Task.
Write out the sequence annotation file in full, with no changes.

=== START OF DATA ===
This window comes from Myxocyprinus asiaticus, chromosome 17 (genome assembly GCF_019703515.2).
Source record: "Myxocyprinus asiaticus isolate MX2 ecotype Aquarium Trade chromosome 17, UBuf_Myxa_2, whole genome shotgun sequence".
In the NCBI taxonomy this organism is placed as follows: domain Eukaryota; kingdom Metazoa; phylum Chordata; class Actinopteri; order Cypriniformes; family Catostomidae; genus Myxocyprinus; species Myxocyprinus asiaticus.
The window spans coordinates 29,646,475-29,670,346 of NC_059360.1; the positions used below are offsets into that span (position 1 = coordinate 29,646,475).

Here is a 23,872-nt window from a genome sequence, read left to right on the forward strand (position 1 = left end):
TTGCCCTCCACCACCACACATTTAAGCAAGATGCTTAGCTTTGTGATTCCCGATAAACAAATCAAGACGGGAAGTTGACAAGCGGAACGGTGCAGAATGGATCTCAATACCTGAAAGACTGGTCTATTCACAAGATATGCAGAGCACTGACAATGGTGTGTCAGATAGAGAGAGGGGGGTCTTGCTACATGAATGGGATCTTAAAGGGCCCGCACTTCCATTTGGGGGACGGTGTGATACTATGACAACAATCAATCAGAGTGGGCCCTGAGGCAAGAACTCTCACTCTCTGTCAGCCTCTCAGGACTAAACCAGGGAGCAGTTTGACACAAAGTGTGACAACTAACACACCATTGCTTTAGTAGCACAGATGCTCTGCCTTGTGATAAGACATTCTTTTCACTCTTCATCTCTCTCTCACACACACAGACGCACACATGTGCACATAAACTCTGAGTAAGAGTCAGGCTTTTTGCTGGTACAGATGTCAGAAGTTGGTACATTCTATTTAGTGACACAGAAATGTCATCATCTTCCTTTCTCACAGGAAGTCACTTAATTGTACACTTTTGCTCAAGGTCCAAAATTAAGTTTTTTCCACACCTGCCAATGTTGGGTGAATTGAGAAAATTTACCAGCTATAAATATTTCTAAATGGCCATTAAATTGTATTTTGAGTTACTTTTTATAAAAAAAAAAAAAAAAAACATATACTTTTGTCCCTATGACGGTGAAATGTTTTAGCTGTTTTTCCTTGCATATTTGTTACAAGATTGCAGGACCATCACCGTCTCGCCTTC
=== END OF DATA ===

This window comes from Myxocyprinus asiaticus, chromosome 17 (genome assembly GCF_019703515.2).
Source record: "Myxocyprinus asiaticus isolate MX2 ecotype Aquarium Trade chromosome 17, UBuf_Myxa_2, whole genome shotgun sequence".
In the NCBI taxonomy this organism is placed as follows: domain Eukaryota; kingdom Metazoa; phylum Chordata; class Actinopteri; order Cypriniformes; family Catostomidae; genus Myxocyprinus; species Myxocyprinus asiaticus.
The window spans coordinates 29,646,475-29,670,346 of NC_059360.1; the positions used below are offsets into that span (position 1 = coordinate 29,646,475).

Here is a 23,872-nt window from a genome sequence, read left to right on the forward strand (position 1 = left end):
TTGCCCTCCACCACCACACATTTAAGCAAGATGCTTAGCTTTGTGATTCCCGATAAACAAATCAAGACGGGAAGTTGACAAGCGGAACGGTGCAGAATGGATCTCAATACCTGAAAGACTGGTCTATTCACAAGATATGCAGAGCACTGACAATGGTGTGTCAGATAGAGAGAGGGGGGTCTTGCTACATGAATGGGATCTTAAAGGGCCCGCACTTCCATTTGGGGGACGGTGTGATACTATGACAACAATCAATCAGAGTGGGCCCTGAGGCAAGAACTCTCACTCTCTGTCAGCCTCTCAGGACTAAACCAGGGAGCAGTTTGACACAAAGTGTGACAACTAACACACCATTGCTTTAGTAGCACAGATGCTCTGCCTTGTGATAAGACATTCTTTTCACTCTTCATCTCTCTCTCACACACACAGACGCACACATGTGCACATAAACTCTGAGTAAGAGTCAGGCTTTTTGCTGGTACAGATGTCAGAAGTTGGTACATTCTATTTAGTGACACAGAAATGTCATCATCTTCCTTTCTCACAGGAAGTCACTTAATTGTACACTTTTGCTCAAGGTCCAAAATTAAGTTTTTTCCACACCTGCCAATGTTGGGTGAATTGAGAAAATTTACCAGCTATAAATATTTCTAAATGGCCATTAAATTGTATTTTGAGTTACTTTTTATAAAAAAAAAAAAAAAAAACATATACTTTTGTCCCTATGACGGTGAAATGTTTTAGCTGTTTTTCCTTGCATATTTGTTACAAGATTGCAGGACCATCACCGTCTCGCCTTC